New Moon Jelly Roll Freedom Rockers, Volume 1. Throw some mojo mayonnaise and hoodoo jicama into this band’s sonic salad and it is most definitely time for lift-off. The gaggle of gassed-up roots musicians can swing like there’s no tomorrow and prove that music can help listeners’ spirits live forever. The New Moon Jelly Roll Freedom Rockers (how’s NMJRFR for short?) are a concoction conceived down in the thick kudzu of northern Mississippi that is destined to spread around the world. Check out these passionate participants: Charlie Musselwhite, Alvin Youngblood Hart, Jimbo Mathus, Jim Dickinson, Luther Dickinson, Cody Dickinson, Chris Chew and Paul Taylor. Each and every one of them has enough soul in their small toe to guarantee anything they play is going to be a sure-fire celebration. Recorded over a decade ago, the band has such an inner groove it feels like it could light up the whole world. Naturally, the album was recorded in Independence, Mississippi. It’s been too long since music like this was offered that was strictly entertainment: not meant to change the planet, but instead intended to change the heart. Every person on these sessions is a walking inspiration to the natural born beauty born in the blues, and each has spent their lives showing no matter what style they’re grooving to it’s going to be real. Of course, they have to include a frisky cover of Jimi Hendrix’s “Stone Free” to ensure the circle remains unbroken. Charlie Musselwhite sums it up best with his Magnolia State life-defining simplicity: “I-IV-V.”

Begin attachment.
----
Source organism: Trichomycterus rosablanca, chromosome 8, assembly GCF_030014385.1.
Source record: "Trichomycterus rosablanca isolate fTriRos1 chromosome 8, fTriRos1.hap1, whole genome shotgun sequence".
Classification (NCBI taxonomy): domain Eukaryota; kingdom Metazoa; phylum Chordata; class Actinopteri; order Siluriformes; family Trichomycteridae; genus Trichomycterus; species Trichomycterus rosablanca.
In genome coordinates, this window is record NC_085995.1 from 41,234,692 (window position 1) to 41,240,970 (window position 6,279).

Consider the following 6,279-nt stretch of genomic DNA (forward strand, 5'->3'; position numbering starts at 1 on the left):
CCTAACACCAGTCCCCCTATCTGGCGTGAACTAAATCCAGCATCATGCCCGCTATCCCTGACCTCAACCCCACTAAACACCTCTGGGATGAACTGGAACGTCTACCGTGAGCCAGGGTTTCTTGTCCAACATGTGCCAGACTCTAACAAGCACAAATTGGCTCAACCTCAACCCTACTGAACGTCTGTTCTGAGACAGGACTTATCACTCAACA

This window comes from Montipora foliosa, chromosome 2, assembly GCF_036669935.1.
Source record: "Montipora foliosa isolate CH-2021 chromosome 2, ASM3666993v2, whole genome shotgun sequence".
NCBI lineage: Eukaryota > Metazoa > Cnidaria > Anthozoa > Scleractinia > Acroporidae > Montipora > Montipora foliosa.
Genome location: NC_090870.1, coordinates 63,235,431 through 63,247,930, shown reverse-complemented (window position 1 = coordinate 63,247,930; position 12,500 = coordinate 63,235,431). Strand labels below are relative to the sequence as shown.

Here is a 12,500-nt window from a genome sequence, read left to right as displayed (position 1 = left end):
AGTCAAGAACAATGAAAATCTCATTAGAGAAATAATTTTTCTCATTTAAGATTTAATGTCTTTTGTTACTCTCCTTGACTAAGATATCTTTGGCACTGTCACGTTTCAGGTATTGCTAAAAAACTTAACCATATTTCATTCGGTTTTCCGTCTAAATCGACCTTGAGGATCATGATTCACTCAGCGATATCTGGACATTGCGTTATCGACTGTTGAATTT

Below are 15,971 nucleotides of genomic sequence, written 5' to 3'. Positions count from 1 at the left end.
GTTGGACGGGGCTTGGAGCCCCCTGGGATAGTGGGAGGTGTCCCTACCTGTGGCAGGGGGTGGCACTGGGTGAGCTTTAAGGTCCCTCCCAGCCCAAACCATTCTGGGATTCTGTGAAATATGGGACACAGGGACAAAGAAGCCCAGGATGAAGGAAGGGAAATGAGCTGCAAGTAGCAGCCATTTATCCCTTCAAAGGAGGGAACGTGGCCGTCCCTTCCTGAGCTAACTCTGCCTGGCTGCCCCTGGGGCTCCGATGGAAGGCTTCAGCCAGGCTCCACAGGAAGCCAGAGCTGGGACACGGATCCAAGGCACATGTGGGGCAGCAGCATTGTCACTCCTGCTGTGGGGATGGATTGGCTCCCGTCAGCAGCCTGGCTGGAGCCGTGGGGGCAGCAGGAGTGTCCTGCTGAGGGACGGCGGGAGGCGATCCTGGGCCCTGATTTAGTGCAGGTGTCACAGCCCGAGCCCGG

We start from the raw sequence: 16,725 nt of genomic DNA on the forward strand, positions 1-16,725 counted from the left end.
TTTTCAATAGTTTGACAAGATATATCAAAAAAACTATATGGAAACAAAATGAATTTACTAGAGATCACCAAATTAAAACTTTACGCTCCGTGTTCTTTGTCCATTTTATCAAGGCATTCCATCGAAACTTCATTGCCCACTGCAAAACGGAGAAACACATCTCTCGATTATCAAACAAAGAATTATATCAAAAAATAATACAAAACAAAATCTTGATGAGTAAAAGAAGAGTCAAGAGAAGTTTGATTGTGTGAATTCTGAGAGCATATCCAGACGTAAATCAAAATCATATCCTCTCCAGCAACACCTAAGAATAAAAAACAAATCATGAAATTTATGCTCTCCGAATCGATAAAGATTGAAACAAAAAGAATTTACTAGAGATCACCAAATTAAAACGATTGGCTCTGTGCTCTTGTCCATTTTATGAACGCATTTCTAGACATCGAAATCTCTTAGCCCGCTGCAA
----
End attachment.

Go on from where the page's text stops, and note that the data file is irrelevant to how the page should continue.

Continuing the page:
Various Artists, Back to Paradise: A Tulsa Tribute to Okie Music. For all the famous recording cities around southern America–Memphis, New Orleans, Muscle Shoals, Nashville and more–Tulsa hasn’t really got the attention it deserves. This 17-song collection could go a long way in changing that, starting with the location of the room used for the sessions. Leon Russell’s famed Paradise Studio at Grand Lake near Tulsa was home for many of his most famous recordings, not to mention a whole gang of guests over the years. On BACK TO PARADISE, different Oklahoma artists venture to Paradise and show Russell’s original musical vibrations are still there. Almost every track on this new compilation is a classic, from Paul Bejamin’s cover of J.J. Cale’s “Ride Me High,” Jesse Aycock’s recording of Jesse Ed Davis’ “Tulsa County” to John Fulbright’s stunning re-do of Steve Ripley’s beauty “Crossing Over.” There is a feeling of funkified delight, like the soul in which it was written has translated over the decades into a modern marvel. And leave it to Dustin Pittsley’s remake of “Blind Man” and Braniae’s update of Lowell Fulson’s “Tramp” to prove that great music never fades. In so many ways it becomes deeper and touched by the eternal. It’s not hard to picture Leon Russell hovering above the action, with his massive mane of silver hair blowing in the wind, and smiling at all the new action. All Okie doke.